Chief of the General Staff of the Vietnam People’s Army, Sen. Lieut. Gen. Do Ba Ty on May 21 held a reception for visiting Major General Ravinder Singh, Commander of Singaporean Land Forces.
Customers at the housing and gold trading floor at the Quoc Oai Industrial Park in Ha Noi. Gold trading floors at banks are among several things that are proposed for a ban in the draft law compiled by the Ministry of Industry and Trade. — VNA/VNS Photo Tran Viet
HA NOI — The Ministry of Industry and Trade is drafting a proposal to ban the sale of sky lanterns, antiques that have significant heritage value and several other goods and services.
The proposal would increase the list of banned goods and services from 92 to 101. New additions to the list include services which have already been banned recently, such as gold trading floors at banks.
The draft proposal aims to amend decree No 59/2006/ND-CP, which stipulates goods and services banned from sale as well as items subject to partial trading restrictions.
The proposal also bans the sale of certain types of toxic chemicals as well as updating the decree by listing a ban on sale of smuggled tobacco products.
The draft also supplements 26 goods and services subject to restricted sales, such as gambling, the hiring of private detectives and marriage brokerage services
Certain food additives and nutritional supplements which have not been approved for sale from the Ministry of Health will also be classified as restricted on the ministry's list.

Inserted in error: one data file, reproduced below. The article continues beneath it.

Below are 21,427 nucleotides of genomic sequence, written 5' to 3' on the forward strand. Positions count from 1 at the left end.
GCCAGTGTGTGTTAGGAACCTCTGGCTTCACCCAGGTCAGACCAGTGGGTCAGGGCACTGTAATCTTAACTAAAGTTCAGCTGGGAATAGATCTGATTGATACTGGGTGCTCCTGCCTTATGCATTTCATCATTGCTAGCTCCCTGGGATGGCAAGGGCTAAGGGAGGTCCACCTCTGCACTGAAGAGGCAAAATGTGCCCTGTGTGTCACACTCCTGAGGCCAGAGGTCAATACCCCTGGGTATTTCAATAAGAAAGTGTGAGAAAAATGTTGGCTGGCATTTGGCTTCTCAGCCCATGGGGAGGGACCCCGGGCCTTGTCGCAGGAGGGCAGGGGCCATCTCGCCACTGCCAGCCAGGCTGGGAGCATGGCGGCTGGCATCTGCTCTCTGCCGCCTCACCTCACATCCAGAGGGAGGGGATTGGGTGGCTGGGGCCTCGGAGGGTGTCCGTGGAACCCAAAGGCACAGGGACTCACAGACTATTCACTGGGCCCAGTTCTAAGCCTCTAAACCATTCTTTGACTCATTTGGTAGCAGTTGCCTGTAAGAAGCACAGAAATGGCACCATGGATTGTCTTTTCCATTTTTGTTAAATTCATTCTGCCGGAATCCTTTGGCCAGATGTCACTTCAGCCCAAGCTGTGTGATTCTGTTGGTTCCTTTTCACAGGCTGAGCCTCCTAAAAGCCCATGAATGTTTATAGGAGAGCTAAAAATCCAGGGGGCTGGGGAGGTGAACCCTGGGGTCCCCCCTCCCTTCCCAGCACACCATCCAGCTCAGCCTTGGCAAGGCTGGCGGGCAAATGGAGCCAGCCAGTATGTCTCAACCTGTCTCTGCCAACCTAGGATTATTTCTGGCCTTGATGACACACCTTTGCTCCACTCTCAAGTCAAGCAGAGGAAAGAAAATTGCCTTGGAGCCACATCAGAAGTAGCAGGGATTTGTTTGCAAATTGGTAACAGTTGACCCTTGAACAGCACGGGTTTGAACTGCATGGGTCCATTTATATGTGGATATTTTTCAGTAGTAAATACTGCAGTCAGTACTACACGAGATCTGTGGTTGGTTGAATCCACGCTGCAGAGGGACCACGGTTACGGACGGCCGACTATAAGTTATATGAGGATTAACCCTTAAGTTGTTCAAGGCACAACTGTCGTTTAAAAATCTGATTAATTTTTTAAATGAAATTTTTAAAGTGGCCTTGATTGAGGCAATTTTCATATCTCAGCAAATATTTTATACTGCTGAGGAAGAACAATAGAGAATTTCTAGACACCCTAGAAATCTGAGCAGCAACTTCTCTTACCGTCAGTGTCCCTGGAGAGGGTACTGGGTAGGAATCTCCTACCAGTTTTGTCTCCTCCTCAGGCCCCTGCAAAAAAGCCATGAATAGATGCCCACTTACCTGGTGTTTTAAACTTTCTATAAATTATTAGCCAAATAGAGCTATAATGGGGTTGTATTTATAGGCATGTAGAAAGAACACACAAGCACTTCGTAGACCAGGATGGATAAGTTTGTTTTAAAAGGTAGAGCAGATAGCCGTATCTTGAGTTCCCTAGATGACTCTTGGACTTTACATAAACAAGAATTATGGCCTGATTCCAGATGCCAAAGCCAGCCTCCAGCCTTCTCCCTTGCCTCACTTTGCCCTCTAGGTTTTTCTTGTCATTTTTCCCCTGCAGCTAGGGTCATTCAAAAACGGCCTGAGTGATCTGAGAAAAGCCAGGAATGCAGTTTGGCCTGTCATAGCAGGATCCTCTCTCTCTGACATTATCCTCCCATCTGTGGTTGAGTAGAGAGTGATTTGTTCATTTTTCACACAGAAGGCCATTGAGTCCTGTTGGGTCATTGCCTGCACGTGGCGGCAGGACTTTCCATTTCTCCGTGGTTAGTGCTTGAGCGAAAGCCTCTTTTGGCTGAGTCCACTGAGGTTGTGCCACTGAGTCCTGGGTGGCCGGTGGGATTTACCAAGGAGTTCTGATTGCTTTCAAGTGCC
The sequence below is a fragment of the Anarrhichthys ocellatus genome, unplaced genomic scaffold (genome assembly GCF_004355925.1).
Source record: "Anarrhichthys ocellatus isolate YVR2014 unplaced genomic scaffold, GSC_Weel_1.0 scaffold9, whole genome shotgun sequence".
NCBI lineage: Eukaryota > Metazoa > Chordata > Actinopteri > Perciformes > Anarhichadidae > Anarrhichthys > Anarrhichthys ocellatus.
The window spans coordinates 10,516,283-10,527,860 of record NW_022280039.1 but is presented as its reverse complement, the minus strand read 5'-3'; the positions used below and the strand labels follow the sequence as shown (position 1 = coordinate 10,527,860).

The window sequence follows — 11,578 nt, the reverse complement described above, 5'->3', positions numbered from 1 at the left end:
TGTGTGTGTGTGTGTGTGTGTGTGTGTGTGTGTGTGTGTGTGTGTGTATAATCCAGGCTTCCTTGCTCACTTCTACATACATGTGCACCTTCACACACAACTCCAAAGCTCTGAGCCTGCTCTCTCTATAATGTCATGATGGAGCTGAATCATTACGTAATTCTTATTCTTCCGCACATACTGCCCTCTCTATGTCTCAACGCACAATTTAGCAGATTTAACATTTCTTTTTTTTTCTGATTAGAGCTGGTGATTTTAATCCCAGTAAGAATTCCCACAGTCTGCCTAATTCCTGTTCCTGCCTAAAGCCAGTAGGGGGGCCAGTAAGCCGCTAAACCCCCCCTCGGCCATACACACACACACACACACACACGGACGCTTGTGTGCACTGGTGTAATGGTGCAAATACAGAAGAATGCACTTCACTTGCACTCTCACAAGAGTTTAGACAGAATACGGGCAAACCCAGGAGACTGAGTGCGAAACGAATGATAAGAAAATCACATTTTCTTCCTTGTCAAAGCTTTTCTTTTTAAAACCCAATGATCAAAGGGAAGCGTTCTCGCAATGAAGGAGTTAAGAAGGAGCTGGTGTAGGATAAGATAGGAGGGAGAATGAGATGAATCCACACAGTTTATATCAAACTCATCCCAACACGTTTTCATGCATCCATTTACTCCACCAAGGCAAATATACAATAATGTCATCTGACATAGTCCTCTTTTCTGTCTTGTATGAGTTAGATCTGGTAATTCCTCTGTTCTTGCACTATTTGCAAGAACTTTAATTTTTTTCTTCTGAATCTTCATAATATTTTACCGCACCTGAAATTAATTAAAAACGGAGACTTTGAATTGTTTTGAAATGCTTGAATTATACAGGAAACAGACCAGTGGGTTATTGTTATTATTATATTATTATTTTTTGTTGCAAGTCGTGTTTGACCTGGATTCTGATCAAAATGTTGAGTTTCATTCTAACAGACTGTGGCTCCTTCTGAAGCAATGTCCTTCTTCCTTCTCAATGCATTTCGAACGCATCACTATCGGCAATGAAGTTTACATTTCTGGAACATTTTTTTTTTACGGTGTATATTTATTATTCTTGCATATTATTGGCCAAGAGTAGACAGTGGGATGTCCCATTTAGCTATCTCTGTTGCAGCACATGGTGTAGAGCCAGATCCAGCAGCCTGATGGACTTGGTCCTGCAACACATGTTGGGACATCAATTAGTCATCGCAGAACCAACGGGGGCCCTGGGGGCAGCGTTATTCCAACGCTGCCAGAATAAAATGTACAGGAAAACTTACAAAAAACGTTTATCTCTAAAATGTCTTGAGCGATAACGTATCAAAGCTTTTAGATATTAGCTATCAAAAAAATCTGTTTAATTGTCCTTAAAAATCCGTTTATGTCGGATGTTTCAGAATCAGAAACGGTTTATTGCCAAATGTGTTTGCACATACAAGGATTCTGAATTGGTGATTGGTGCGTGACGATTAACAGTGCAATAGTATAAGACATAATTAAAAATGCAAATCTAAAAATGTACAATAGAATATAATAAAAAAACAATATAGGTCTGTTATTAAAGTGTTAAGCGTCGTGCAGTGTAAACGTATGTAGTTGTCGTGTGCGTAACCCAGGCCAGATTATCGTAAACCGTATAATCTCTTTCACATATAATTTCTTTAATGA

The ministry's Domestic Market Department director Truong Quang Hoai Nam said the draft aimed to strengthen State management on new types of goods and services which have not been regulated in the current decree drafted after Viet Nam's joining of the World Trade Organisation.
Representatives from law firms and associations argued that the Government should create a clear legal framework and increase the State's management role and keep bans or restriction on goods and services to a minimum.
Chairman of BASICO Law firm, lawyer Truong Thanh Duc, said during the past decade the number of goods and services banned from sale has been increasing rapidly.
"By this August, the figure was at 152 and expected to be 157 by the end of the year, while there were only 29 goods and services on the list in 1999," Duc said.
He said the ministry should reduce restrictions and bans imposed on business.
"We should provide simpler, clearer and more sensible conditions on goods and services that are still subjected to sales restrictions," he said.
"We should also avoid bans and restrictions imposed in regulations, laws and decrees as stipulated in the draft because this is counter to our policies on encouraging enterprises to develop their business."
Concerns have been raised on the ban of gold trading floors.
Chairman of Viet Nam Gold Trading Association Dinh Nho Bang said that as gold trading via bank accounts was a common practice around the world, Viet Nam should not attempt to turn back this trend.
"Gold trading accounts help reduce the amount of imported gold materials, thus contributing to a lower trade deficit," Bang said.
He said gold trading floors should be given long-term guidelines and listed as a service subject to restrictions but not banned outright.
He said the ban was a temporary solution to limit risk in the domestic financial market that lacked a solid legal framework.
Nguyen Thi Yen from Ha Noi Law University said the State Bank of Viet Nam would have to draft legislation on gold trading floors.
"Gold is a professional financial investment and there is huge demand from Vietnamese investors to invest in this area," Yen said.
Investors had shifted their funds to silver trading floors since the ban took affect.
"Instead of the ban, the new decree should have clear conditions on gold trading floors," she said. — VNS